The Biggest Superhero Films That Didn't Happen, Part 2

The Biggest Superhero Films That Didn't Happen, Part 1

With "Deadpool" about to premiere, and under two months to go until "Batman v. Superman: Dawn of Justice," the next wave of superhero movies is right around the corner. 2016 will be chock-full of comics-based superhero film fare, from "Captain America: Civil War" and "X-Men: Apocalypse" to "Suicide Squad" and "Doctor Strange."

Yet as we saw in Part 1, the world wasn't always so receptive to comics-turned-film. Today's look back includes projects from folks who went on to some pretty big gigs in the sci-fi/fantasy/superhero realm, but whose earlier superhero fare might have been hit or miss.


We begin with the World's Finest wandering in the cinematic wilderness, and J.J. Abrams' "Superman" script.

Codenamed "Flyby", it takes some significant liberties with the legend, namely that Krypton never exploded, baby Kal was sent to Earth to escape a bloody civil war pitting Jor-El against his brother Kata-Zor, and Lex Luthor is an extraterrestrial hiding as a government agent. The script opens with a flash-forward to the middle of a city-wrecking super-battle, now reminiscent of "Man of Steel." (In fact, the city itself is Gotham, which is ironic considering "Batman v. Superman's" backstory.)

All the Kryptonians are fantastic martial artists, including Jor-El. Pa Kent dies from a heart attack when Superman reveals himself to the world, Lara is a casualty of war, and young Clark beats up Ma Kent's would-be rapist. After saving Lois from a Kryptonite-laced deathtrap, Superman dies and is revived a couple of scenes later, because he still needs to fulfill an ancient Kryptonian prophecy. Jor-El commits suicide to go to the afterlife and tell his son about the prophecy. Apparently the S-shield represents five Kryptonian ideals, and Supes will learn more about them from an old Kryptonian cleric. Luthor joins up with the Kryptonian bad guys, but Supes convinces all the world's militaries to put Kryptonite in their ammunition. All this world-building indicates that this was to be the first part of a series, and so "Flyby" ends with Supes leaving Earth to return to Krypton.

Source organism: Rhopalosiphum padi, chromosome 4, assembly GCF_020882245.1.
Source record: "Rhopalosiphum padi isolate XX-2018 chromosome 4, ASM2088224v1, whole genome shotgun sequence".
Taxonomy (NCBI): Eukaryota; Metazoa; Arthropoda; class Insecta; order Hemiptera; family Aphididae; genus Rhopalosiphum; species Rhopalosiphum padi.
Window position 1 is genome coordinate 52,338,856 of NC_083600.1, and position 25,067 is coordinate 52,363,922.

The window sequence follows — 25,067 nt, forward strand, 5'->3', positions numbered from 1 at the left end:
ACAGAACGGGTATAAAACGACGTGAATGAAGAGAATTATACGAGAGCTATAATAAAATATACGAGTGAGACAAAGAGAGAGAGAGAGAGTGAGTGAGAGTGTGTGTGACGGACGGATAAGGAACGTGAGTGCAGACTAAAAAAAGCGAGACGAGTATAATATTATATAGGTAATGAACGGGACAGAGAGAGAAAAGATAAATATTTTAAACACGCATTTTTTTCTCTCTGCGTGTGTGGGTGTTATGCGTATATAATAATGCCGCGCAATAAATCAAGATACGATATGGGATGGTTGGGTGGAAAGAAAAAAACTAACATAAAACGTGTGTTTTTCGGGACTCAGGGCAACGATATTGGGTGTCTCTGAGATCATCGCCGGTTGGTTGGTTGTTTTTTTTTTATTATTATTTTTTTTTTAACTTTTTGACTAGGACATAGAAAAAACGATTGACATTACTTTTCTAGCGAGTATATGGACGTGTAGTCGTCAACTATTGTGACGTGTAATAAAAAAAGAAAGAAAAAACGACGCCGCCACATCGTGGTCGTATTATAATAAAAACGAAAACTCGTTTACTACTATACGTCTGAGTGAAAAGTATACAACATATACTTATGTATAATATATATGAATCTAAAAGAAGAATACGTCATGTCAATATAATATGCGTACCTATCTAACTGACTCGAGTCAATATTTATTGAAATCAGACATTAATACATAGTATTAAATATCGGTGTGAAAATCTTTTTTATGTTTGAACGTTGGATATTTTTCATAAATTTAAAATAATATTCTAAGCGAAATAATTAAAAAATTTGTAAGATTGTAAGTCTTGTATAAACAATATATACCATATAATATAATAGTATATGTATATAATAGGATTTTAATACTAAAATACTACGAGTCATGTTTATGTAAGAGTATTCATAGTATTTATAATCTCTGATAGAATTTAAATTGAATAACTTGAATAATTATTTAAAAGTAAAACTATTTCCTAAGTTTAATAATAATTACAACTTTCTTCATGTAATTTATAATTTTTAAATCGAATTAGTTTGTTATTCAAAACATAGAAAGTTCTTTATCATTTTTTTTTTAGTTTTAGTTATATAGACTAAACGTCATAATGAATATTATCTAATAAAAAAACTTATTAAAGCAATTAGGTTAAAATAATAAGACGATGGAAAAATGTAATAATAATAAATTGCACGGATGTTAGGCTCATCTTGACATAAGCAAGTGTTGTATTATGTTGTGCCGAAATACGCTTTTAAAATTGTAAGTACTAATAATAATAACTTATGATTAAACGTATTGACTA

Parts of the script (which was revised in 2003) feel very much like classic Superman, but overall "Flyby" gilds the Superman mythology with unnecessary, self-justifying "chosen one" elements. It's like Abrams wanted to make a beefier version of "Superman II" -- there are four evil Kryptonians, not just three! -- but thought the source material wasn't sufficiently convincing. Since "Flyby" gave way to Bryan Singer's homage-filled "Superman Returns," evidently the source material won out.

Speaking of source material...


Contrary to his own assessment, George Clooney might not have "killed" the Batman movies all by himself -- but the series was pretty much dead regardless. In its place, Warner Bros. envisioned a Batman reboot, based on the "Batman: Year One" arc from writer Frank Miller, artist David Mazzucchelli and colorist Richmond Lewis. To that end Miller himself wrote a "Year One" script (to be directed by Darren Aronofsky) which stayed mostly true to the comics' plot, but deviated significantly from the underlying Bat-mythology.

In Miller's script, Bruce Wayne didn't spend his formative years wandering the world learning how to maximize his physical and mental potential. Instead, immediately following the murder of his parents he was taken in by Big Al and Little Al, a pair of inner-city auto mechanics, who raised him to repair cars. Nevertheless, disgusted by Gotham's ever-present street crime, young Bruce eventually decided that superstitious and cowardly criminals needed to be scared and beaten up (not necessarily in that order), and fashioned what we might call a thrift-store approach to Batman. Over the course of the script, "the Bat-Man's" gear gets more and more elaborate, until by the end of it Bruce has claimed his inheritance and moved back into Wayne Manor.